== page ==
To shamelessly throw children brought to the world without their consent to the streets barefooted, hungry, thirsty, dirty and homeless speaks volumes of not just inhumanity, but also faithlessness. The idea that people send these children to learn Islam is a necked, barefaced self-deception, and is contrary to all Islamic laws, regulations and injunctions.
What then motivates parents to inhumanly put their own biological offspring into these deplorable, toxic and unbearable conditions at such an early age? The common claim one hears is that these parents do not love their children. Well, this might be true given that no one treats something they love the way these people treat their own children. But, it is a known fact that humans love their biological offspring, including these irresponsible parents.
Another common, but unfathomable excuse is ignorance and poverty. How could anyone be said to be ignorant of the very basics of life, such as feeding, clothing, shelter, healthcare, etc. in raising his own child, when they need and in fact provide the same for themselves? Absurd!
It seems to me, therefore, that the motivation for this insensitivity borders around convenience and abdication of responsibility in order to achieve unlimited, unaffordable desires. Sending children to different places or cities entirely removes parents from their lives. It is so convenient to have a child in a place where no one knows the parents or their whereabouts.
It is also a means of abdication of responsibility. Parents do not have to feed, clothe or care for their children. All that is important is that they have a child elsewhere – somewhere unknown. This provides the room for more pleasure, the result of which is more reproduction. It is a case of throwing away a baggage to create room for another, probably a wife and more children. At the end of the day, who doesn’t want free, costless pleasure?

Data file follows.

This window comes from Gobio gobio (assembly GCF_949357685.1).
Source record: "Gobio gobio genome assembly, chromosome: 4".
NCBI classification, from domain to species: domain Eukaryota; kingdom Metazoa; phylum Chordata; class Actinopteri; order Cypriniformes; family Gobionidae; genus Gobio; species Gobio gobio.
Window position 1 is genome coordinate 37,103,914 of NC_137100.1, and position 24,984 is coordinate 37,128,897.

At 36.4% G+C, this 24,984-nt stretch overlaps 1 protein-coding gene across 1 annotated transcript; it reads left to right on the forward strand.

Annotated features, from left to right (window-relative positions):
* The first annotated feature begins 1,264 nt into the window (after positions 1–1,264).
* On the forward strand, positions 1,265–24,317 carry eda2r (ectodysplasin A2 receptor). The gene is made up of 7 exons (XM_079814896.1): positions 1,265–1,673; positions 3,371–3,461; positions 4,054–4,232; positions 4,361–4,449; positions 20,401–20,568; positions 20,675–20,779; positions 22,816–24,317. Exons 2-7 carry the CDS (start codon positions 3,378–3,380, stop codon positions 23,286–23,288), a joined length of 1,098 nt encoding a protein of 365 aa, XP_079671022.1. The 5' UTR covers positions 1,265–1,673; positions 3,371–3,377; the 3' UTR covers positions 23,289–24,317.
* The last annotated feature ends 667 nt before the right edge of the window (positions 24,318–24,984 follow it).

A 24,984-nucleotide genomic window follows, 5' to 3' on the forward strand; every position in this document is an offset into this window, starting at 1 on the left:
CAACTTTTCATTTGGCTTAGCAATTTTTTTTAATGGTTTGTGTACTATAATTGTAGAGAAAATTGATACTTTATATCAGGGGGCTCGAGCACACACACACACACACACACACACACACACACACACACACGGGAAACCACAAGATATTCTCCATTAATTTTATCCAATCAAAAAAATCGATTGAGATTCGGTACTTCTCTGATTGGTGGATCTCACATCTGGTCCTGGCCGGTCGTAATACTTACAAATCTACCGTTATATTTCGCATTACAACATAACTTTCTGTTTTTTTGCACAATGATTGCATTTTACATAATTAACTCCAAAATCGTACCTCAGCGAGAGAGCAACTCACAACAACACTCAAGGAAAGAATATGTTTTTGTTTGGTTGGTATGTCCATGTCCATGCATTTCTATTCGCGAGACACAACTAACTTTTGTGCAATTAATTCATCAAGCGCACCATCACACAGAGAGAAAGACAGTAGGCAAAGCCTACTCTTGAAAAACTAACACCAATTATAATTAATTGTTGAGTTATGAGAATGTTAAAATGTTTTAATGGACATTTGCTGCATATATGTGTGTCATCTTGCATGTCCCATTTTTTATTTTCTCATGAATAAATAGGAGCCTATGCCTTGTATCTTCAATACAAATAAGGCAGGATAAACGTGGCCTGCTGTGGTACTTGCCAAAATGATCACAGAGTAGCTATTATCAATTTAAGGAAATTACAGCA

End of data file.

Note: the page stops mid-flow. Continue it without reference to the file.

Inasmuch as this recklessness has been internalized and entrenched in the society, one obvious reason it has defied all solutions is that a section – or in fact the general posture – of the northern elite is yet to decisively reject it. It seems that the religious elite are yet to unequivocally denounce this menace while the upper socio-political spectrum is scared of piercing the wound of their base.
The only solution to these kinds of social disorder is ensuring consequences for actions and inactions. The northern family institution has been left unregulated and arbitrarily abused. For instance, while most marriages and family institutions in the southern and Christian communities are protected and guided by the courts, the northern family institution is left at the mercy of husbands who treat it as personal affairs at their own will.
To reverse this trend, there is the need for a cross-regional family law that will protect the institution from aberrations and abuses and stop wanting parties from maltreating their spouses and children. Without this, there is hardly a way to stop human beings from taking pleasures in actions that do not bear consequences.
Dr. Ahmadu Shehu wrote from Kaduna via firstname.lastname@example.org